There is a question, which has been raised by John Major and others, about whether that can be the case. Those are serious matters. I have seen some suggestions this morning that the deal—if there is a deal between the Tories and the DUP—will not be published in full, which would be completely unacceptable.
In September 2015, the Scottish Government received a letter from Arlene Foster, the present leader of the Democratic Unionist Party, in her capacity as a Government minister. The letter was about Scotland’s equal marriage legislation, and my colleague Clare Bailey, Green MLA for South Belfast, described it as part of Mrs Foster’s anti-equality offensive. Rather than hide behind freedom of information legislation, will the Scottish Government publish that letter?
I am happy to give consideration to that. My understanding is that that letter was about the translation of civil partnerships into marriages in Scotland.
The commitment of this Government to equality—shared across the Parliament—is beyond question, which is something that we should celebrate. We are responsible for our own actions in that regard, but on issues such as equality—whether LGBTI equality or any other equality issue—it is important not just to do the right thing at home but to stand up for the right thing in other countries the world over. I am very aware of that responsibility.
Common Agricultural Policy Futures Programme
I refer members to my register of interests.
To ask the First Minister what the Scottish Government’s response is to the Audit Scotland update on the common agricultural policy futures programme. (S5F-01392)
One of these days, I will ask Peter Chapman which particular page of his register of interests he is referring to.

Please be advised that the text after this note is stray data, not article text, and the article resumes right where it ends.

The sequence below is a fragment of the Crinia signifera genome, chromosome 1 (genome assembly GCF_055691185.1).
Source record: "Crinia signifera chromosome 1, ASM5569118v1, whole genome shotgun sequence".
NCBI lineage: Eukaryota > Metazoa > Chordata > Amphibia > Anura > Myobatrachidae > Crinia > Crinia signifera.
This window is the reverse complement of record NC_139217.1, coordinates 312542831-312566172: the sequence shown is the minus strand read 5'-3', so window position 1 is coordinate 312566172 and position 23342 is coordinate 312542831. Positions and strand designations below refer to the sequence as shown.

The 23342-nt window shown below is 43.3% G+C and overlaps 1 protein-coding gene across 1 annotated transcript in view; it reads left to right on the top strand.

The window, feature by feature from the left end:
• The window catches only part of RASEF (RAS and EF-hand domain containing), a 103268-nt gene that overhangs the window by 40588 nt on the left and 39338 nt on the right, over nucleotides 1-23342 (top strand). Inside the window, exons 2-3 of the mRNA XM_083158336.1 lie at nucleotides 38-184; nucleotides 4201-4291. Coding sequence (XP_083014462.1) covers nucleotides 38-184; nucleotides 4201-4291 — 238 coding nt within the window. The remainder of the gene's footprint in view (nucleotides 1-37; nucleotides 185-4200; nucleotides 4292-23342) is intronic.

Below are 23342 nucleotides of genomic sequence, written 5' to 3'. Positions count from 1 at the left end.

Over the past year, we have made significant changes to the development and implementation of the CAP futures programme. Clearly, there is a lot more for us to do, but I welcome the fact that the update report from Audit Scotland recognises some of the progress that we have made and reinforces the actions that we have taken since last May. We will carefully consider the findings in the context of the significant improvement activity that is under way.
I am absolutely shocked by how complacent the First Minister is, because farming communities are not as relaxed as she is about the issues. The information technology system has created the worst farming cash crisis in a generation. Now we learn that there is still no back-up system should the IT system fail and that there is a possibility of £60 million-worth of fines from the European Union for non-compliance, and yet more money is needed to get the system working. Farmers around Scotland are still waiting for 2015 and 2016 payments and, worst of all, we face at least another year of chaos until the system is fully compliant.
In the light of that catalogue of errors, does the First Minister take responsibility for the catastrophe? How can our farmers ever trust her again?
As I have said in the chamber before, I take full responsibility for everything that the Scottish Government does. There is not a shred of complacency on the Government’s part about the issue. Fergus Ewing has already apologised to farmers, as have I, for the failures that have been experienced in the system, which is why a significant part of his time and energy each day is taken up with ensuring that the system delivers as farmers have a right to expect it to.
The member made a number of comments that require to be challenged and, just before First Minister’s question time started, Fergus Ewing challenged similar comments.
On disallowance risks, the figure of £60 million is entirely speculative, just as the figure of £125 million, which was quoted in last year’s Audit Scotland report, was entirely speculative and turned out not to be the case. On the budget issue, the financial ceiling for delivering a compliant CAP system is being held to. On payments to farmers, it is because we are acutely aware of the importance of cash flow to farmers that we put in place the loan scheme to ensure that they got their payments. As Fergus Ewing said this morning, 99 per cent of payments in the 2015 round have been made, and we are continuing to work through the 2016 payments.
We will continue to give the matter our absolute and full focus and attention to ensure that farmers get the service that they deserve.
On 31 May last year, in his first appearance in the chamber after his appointment as the Cabinet Secretary for Rural Economy and Connectivity, Fergus Ewing said: